The New York Times is on a roll: It has 7 million subscribers, a digital presence that’s more profitable than its newsprint and unyielding soft power in the media industry. Simply put, the Grey Lady is thriving, and it hasn’t been shy about poaching top talent from the most prestigious digital media companies.
Just look at who’s at the Times: Recode co-founder Kara Swisher is an opinion columnist and podcast host; Choire Sicha, once the top editor of Gawker and The Awl, runs the Style section; Ben Smith, former editor in chief of BuzzFeed News, is the media columnist; and last Friday, Ezra Klein announced he’s leaving Vox, the website he edited and co-founded, to become an opinion writer and podcast host at The Times.
The Times’ success and recruitment skills aren’t the only elements at play. In the last few years, many ad-supported digital players have struggled, shut down, laid off staff or consolidated. In the last year alone, Vox Media merged with New York Magazine, Vice bought Refinery 29, Group Nine acquired PopSugar, and last week, BuzzFeed announced it is buying HuffPost (a deal that will give HuffPost owner Verizon a minority stake in BuzzFeed). Additionally, media outlets laid off staff en masse, furloughed workers and instituted pay cuts (mostly) at the start of the pandemic.
“Because of the hard times, one of the first places publishers made cuts was in the newsroom, making it tougher and tougher for the A-Player journalists to get their job done,” said Rob Ristagno, CEO of digital media consultancy The Sterling Woods Group.
Ristagno told Adweek that in order to retain top talent, journalists need “the confidence that they’ll have the resources to produce outstanding content.”
As with most trends, coronavirus has exacerbated rather than created these shifts in talent movement. With local news in decline, legacy outlets like the Times and The Washington Post have recruited heavily in recent years from the outlets that Sicha, Swisher, Smith and Klein once led, especially to fill in its rank-and-file. While staff reporters once hailed almost exclusively from smaller local papers, The Times’ Washington Bureau is full of ex-Politico reporters, while its Midtown headquarters hosts veterans of HuffPost, Vice and Slate. The schism between the new and old guards at the Times has led to a much-discussed cultural reckoning with which executive editor Dean Baquet has said he’s struggled.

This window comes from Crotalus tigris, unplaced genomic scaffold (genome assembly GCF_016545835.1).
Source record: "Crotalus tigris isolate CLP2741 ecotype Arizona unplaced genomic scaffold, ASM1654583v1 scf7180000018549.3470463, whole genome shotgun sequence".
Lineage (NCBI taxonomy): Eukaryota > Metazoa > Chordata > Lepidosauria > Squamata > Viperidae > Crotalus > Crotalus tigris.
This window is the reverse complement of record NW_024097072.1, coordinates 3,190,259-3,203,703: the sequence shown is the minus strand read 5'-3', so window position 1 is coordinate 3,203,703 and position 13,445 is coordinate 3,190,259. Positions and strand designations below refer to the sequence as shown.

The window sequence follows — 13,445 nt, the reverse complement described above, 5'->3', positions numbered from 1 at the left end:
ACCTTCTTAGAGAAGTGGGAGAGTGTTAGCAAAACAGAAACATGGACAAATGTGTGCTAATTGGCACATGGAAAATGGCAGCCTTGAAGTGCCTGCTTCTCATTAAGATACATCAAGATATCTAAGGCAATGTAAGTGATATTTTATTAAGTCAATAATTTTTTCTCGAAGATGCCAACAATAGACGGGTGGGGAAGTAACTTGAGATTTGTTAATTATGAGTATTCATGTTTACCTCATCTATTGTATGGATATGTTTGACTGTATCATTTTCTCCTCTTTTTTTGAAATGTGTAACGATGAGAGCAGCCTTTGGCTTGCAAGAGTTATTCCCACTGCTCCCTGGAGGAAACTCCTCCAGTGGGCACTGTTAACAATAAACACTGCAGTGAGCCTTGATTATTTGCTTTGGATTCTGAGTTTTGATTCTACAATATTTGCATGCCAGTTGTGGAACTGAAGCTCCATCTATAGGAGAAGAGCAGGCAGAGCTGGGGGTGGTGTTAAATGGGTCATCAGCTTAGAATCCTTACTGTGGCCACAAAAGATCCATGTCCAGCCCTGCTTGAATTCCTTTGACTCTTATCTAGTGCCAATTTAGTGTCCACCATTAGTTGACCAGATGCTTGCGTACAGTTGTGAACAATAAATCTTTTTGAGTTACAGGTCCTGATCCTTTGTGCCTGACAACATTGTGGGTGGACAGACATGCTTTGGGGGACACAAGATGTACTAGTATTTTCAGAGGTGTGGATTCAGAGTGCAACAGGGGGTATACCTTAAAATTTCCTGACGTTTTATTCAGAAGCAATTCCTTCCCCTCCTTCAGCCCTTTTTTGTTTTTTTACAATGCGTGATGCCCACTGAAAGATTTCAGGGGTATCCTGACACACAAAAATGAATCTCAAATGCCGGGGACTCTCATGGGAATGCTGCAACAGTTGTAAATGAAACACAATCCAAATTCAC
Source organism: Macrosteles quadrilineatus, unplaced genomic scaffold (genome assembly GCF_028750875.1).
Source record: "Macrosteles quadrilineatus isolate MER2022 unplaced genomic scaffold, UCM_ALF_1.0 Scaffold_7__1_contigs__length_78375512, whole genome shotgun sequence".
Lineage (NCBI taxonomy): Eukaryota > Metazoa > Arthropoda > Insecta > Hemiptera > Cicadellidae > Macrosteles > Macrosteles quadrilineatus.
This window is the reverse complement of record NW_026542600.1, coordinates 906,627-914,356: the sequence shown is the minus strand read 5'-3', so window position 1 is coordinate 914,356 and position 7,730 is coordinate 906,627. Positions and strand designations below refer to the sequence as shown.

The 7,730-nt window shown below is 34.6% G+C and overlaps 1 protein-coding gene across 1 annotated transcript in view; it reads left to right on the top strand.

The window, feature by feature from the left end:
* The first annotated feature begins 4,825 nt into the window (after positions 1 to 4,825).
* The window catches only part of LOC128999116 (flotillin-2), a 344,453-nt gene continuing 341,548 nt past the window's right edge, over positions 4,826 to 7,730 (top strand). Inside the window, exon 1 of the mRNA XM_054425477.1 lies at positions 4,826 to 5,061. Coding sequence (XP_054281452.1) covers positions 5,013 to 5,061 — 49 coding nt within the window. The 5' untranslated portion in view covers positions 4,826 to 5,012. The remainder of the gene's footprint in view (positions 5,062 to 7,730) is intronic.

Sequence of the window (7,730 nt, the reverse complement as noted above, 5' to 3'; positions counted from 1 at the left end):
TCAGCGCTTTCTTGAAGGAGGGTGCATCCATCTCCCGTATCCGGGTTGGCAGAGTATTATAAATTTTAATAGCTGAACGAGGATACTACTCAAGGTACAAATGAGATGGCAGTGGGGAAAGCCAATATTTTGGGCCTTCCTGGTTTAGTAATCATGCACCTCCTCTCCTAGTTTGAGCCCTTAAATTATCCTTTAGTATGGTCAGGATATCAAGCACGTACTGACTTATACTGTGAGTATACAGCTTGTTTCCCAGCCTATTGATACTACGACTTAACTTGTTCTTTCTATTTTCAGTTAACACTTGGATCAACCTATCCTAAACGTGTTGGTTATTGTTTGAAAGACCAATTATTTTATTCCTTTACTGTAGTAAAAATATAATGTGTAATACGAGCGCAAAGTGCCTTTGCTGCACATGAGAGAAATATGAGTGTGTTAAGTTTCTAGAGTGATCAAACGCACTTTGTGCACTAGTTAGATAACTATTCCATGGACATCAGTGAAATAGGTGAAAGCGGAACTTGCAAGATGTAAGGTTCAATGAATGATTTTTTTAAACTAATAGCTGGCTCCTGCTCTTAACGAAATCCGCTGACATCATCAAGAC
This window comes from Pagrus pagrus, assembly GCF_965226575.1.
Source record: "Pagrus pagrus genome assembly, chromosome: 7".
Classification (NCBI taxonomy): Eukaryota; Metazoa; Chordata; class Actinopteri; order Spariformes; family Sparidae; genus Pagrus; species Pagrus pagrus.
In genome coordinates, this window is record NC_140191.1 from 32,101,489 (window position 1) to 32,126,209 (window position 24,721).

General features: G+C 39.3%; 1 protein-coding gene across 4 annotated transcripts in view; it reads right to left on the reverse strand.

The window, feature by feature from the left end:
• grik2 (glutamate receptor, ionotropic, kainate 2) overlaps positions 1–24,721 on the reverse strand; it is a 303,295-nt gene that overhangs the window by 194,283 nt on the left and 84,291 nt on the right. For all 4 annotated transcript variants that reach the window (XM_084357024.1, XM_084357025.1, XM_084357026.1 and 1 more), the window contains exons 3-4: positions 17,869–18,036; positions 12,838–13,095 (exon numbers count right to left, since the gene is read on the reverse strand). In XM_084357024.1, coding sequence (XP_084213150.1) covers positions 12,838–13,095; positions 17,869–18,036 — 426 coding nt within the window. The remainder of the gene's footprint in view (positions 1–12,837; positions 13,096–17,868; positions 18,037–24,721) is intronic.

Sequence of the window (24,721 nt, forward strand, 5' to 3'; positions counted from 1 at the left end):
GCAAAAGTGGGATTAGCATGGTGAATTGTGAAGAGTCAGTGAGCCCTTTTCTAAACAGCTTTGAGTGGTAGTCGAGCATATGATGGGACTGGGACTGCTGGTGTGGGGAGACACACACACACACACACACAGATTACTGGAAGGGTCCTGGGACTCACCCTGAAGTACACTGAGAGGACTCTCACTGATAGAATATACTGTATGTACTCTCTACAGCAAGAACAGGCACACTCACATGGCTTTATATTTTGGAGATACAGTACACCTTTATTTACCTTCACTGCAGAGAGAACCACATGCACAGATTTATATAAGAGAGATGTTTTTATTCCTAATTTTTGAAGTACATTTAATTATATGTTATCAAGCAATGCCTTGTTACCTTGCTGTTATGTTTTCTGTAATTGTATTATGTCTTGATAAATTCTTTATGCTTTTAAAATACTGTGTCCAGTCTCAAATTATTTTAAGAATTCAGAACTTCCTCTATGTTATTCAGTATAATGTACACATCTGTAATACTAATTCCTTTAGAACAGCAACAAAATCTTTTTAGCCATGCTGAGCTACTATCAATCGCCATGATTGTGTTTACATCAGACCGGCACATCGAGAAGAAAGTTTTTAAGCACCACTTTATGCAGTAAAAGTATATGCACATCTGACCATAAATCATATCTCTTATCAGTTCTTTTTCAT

But it also signals a point of consternation among the digital startups, many of which once promised to become publicly traded companies and rock the media-business world.
“The challenge is for these digital media companies is that they’re all small relative to the [Times] or Washington Post or The Wall Street Journal, never mind the television brands, so they don’t get to have a bad year,” Keith McAllister, a partner at the executive recruiting firm SRI said.
McAllister said it’s a mistake to think of The Times as a legacy print publication. “The NYT today is a digital subscription business providing multimedia content. It’s also arguably the world’s leading news brand,” he said. “So, for ‘big J’ journalists, it’s as cool a place to work as it’s ever been.”
While sources like McAllister have a lot of faith in Vox Media and some other digital media companies’ long-term success, the advertising model is tough in a crowded marketplace. Ristagno says that digital media companies need to better understand their audience and “figure out what it is going to take to get them to enroll in a membership or subscription product.”